Modifications and dates: nd: installation of lifts
2014 - Minor repairs and maintenance, repainting - Platform Control Hub installation; GAC equipment installation.
2017: Tiling replacement to Kings Cross platform floor tiles and Darlinghurst entrance, HUB installed, Painting of original seats only. Removal of one replica 2004 concourse ticket window and a large section of original pre-cast concrete panels.
Current use: Railway Station
Former use: Railway Station

History

Historical notes: The traditional owners of the land in this area were the Cadigal clan of the Eora people, who lived in the area for many thousands of years.

Kings Cross station was opened in 1979 upon the completion of the Eastern Suburbs Line. A line to the eastern suburbs had been part of the wider rail plan for Sydney since the late 1890s, with provisions made for the eventuality during the construction of the city underground stations in the 1920s, although work never proceeded past the planning phase at this time.

Since the late 1940s the ESR had been under construction on and off, with meaningful progress made from the early 1970s. The construction of the line was a contentious political issue, not only because of the extended period over which it was undertaken, but also because of the resumptions and demolitions throughout Woolloomooloo that were required to build it. The alignment and profile for the ESR was set in 1926 and construction on the railway was started by the NSW Department of Railways. In 1952, the project was abandoned until the mid 1960s. In 1967 the NSW Department of Railways engaged the Snowy Mountains Authority (SMA) to prepare and develop documents for the city tunnels and stations, Kings Cross tunnel and stations, and Rushcutters Bay viaduct and various other associated works.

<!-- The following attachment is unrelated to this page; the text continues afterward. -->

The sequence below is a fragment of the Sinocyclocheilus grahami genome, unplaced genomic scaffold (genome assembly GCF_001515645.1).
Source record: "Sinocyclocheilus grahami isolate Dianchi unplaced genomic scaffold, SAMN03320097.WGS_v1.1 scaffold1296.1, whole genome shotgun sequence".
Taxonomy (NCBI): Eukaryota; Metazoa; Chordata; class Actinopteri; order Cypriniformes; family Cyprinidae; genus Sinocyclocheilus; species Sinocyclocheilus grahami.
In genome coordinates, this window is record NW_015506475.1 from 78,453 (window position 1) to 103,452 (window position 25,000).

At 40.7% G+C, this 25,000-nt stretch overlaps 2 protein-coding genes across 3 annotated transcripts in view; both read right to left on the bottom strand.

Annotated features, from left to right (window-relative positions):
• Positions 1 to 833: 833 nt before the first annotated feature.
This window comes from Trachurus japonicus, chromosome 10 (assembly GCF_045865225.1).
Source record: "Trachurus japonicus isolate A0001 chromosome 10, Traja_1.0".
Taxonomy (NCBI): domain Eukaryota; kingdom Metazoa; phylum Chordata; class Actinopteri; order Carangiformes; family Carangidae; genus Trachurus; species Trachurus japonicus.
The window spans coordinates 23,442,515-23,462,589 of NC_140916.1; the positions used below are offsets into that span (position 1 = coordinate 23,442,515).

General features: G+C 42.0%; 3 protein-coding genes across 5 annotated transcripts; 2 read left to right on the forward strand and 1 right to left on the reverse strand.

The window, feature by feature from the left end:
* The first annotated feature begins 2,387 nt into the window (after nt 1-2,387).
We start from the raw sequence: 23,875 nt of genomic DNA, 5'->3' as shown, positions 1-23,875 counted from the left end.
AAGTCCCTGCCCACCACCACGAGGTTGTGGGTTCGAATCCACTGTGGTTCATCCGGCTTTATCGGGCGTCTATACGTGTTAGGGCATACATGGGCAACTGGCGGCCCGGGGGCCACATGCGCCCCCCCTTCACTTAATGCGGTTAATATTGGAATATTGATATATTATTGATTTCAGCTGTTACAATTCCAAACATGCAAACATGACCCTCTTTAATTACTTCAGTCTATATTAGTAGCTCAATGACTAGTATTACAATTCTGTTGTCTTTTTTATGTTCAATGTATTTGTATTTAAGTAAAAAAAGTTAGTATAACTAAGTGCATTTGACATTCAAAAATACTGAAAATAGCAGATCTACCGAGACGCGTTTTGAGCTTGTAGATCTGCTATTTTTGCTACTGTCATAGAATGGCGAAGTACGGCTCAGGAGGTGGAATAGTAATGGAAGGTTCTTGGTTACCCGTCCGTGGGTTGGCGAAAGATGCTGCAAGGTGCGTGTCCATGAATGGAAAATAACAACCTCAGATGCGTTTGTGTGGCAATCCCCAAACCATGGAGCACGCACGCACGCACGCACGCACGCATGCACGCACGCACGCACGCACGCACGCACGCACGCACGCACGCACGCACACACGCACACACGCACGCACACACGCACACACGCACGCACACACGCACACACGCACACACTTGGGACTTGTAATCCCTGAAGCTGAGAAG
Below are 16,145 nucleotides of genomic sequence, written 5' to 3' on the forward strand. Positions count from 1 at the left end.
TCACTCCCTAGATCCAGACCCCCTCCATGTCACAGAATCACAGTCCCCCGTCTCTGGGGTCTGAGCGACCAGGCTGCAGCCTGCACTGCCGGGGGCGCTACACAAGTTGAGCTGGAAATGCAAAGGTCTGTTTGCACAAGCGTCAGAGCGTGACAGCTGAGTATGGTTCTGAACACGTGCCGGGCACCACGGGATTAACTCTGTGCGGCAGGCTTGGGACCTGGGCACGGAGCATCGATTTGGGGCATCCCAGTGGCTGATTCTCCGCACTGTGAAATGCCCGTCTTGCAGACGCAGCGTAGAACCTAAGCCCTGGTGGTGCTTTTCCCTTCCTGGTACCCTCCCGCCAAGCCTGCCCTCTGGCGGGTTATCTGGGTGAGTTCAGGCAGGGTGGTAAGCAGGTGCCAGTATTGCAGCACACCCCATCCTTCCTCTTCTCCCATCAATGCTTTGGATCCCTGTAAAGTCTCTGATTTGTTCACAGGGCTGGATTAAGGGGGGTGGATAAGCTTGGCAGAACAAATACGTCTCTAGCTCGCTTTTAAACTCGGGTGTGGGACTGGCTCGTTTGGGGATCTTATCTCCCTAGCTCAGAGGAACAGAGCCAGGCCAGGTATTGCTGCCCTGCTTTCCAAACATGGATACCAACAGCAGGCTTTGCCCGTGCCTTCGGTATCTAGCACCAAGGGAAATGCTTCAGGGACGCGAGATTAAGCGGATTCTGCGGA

The City and Suburban Electric Railways (Amendment) Act, Act No. 13 of 1947, made provision for the construction of further electric railways in the City of Sydney, serving the eastern, southern and south-eastern suburbs. This Act amended an earlier scheme proposed by JJC Bradfield in 1916 which had provided for an eastern suburbs line (via St James Station) and a south-eastern railway. The Act made provision for the construction of 44 miles of new suburban electric railways.

The design of the stations along the ESR line was an integral part of the process, with each station being a different colour to identify it and reflect the character of the location. At Kings Cross Station orange was used in plywood ceilings and tiled columns. The concourse was paved in green-grey terrazzo and walls lined in white tile and precast white terrazzo panels. These colours were used to reflect Kings Cross as a district of entertainment, restaurants and night life. The design of the ESR underground stations continued the design ideas of the city underground stations of the 1920s, with individual station colours and features.

Recommended management: